4. Christian Hennig says:

    I have read the linked paper. Some issues with it:

    1) On p. 191, it claims about Bonferroni: “Implicitly, it assumes that these test statistics are independent.” I have seen this in a number of discussions of Bonferroni, but it’s not true, is it? If k tests have a type I error probability of 0.05/k, the probability that at least one type I error occurs is bounded from above by 0.05 (which is the sum of the individual error probabilities) regardless of how dependent the individual tests are, i.e. what the joint error probabilities for more than one test are.

    2) The kind of criticism “we don’t believe that the H0 is truly precisely zero” in my opinion isn’t an issue with p-values if they are interpreted correctly (i.e., a large p-value is not interpreted as *confirmation* of the H0); regardless of whether we believe the H0 to be potentially true or not, if the data cannot distinguish what we observe from what is expected under H0, surely the data can’t be evidence for any specific deviation from it. That’s the logic, and it doesn’t rely at all on believing H0 to be potentially true.

    3) It seems to me that you made a case for multilevel models being beneficial in situations in which a good case can be made that the different tests are somehow connected (like “the same treatment in different groups” etc.), so that it makes sense to implicitly control the variation between parameters, which is what you’re effectively doing. But I think that there are a number of problems in which people do multiple testing in which such a case cannot convincingly be made. I’m not an expert in genetics but I’d guess that there can be arbitrary variation between what different genes do regarding certain outcomes of interest, just as a crude example. In any case, the question that gave rise to this posting didn’t mention anything like this.

    Regarding the multiple testing issue in general, I tend to interpret such tests as “exploratory devices” of which whatever the outcome is needs to be subject to more focused investigation with new data before it can be treated as “discovery”. I don’t oppose running many tests in an exploratory manner, to find “things worth having a closer look at” in the future. I often tell people that good graphs can often deliver this kind of thing more convincingly than hypothesis tests, but even then a non-significant test may reduce the number of “potentially worthwhile things” to look at later and help the researcher to train their eyes a bit, assessing how (little) extreme some of their findings actually were.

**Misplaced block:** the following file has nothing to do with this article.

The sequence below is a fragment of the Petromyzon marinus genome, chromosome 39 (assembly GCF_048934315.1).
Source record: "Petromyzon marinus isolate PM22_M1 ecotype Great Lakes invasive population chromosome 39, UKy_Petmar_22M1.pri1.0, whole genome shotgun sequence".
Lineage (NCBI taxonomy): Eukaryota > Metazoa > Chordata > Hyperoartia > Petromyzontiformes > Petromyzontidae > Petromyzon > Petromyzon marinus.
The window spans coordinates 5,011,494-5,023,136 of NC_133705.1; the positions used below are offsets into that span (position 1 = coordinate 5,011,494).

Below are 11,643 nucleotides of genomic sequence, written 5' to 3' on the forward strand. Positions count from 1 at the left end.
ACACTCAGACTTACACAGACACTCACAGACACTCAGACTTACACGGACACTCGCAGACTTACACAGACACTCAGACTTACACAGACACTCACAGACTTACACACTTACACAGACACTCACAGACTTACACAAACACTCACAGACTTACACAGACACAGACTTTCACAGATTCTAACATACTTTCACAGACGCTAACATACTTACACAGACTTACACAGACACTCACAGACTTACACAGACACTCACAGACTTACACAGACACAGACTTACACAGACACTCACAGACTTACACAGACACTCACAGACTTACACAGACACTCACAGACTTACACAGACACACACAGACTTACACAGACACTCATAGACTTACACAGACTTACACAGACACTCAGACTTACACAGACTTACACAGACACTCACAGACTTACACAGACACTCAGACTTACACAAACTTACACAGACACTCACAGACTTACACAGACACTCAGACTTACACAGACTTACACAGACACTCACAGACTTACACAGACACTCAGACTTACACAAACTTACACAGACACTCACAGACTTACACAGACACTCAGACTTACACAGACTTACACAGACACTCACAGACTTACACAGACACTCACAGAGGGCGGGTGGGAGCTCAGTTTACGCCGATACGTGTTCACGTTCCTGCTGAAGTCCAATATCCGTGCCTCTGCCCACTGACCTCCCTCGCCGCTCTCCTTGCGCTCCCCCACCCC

• Andrew says:

      Christian:

      To respond to each point:

      1. I don’t really care about this since I don’t think type 1 error rates etc are interesting.

      2. I find statements such as false positives and negatives to be unhelpful, at least in the problems I work on, because I don’t think effects are zero. If you are interested in studying small effects, that’s fine, but then I’d rather model that directly rather than playing a game with “near-zero” etc.

      3. Multilevel models work just fine when there are large differences between groups. Then the group-level variance will be large and there will not be much partial pooling, which is what we want. We discuss this in our paper.

      • Elin says:

        In some worlds, though, we do think it very possible that effect sizes are zero. Really. Especially in evaluation research. It’s true that underpowered studies lead to “nothing works” conclusions and thats bad, but there are lots of interventions people try that make no difference.

    • Corey says:

      Regarding genetics, hierarchical modelling is a well-established approach in the analysis of microarray data, precisely because Bonferroni is way too conservative.

      • Keith O'Rourke says:

        I used to explain Bonferroni to students like this.

        Someone says they are going to drop three equal size sheets of paper on the floor and they are willing to bet that the area on the floor that will be covered by them will be equal to or less than three times the area of a single sheet. Not a terribly risky bet.

        (OK the extension to a non-finite collect of sheets of paper of arbitrary shape requires a theorem.)

  5. Martha says:

    One situation in which I think Bonferroni adjustments can be useful is as part of a quick-and-dirty method of applying skepticism in reading a paper that’s got lots of hypothesis tests and p-values. In reading such a paper, I routinely count the number n of p-values, then look only at the tests with p-value less than .05/n to see if any of them have an effect size that seems of practical importance. Often that leaves me skeptical that the authors have provided any “evidence” for any of their “conclusions”.

  6. Hans says:

    Not sure if old replies are answered, but here I go:

    I’ve been wondering how to deal with multiple comparisons in the context of a simple (i.e., no groups) factorial experiment where each individual is simultaneously exposed to n treatments (say, biographical traits). In that case, the outcome of interest is regressed on n treatments, thus analyzing n hypotheses. I don’t see a way how to fit a hierarchical model here (there’s no hierarchy in the data) and it wouldn’t really make sense to pull estimates towards the mean–but perhaps I’m ill-informed. Assuming no “primary hypotheses” were pre-registered, am I left with Bonferroni then? I noted that a couple of poli sci papers that do such conjoint analyses do not even bother to do correct standard errors for multiple comparisons.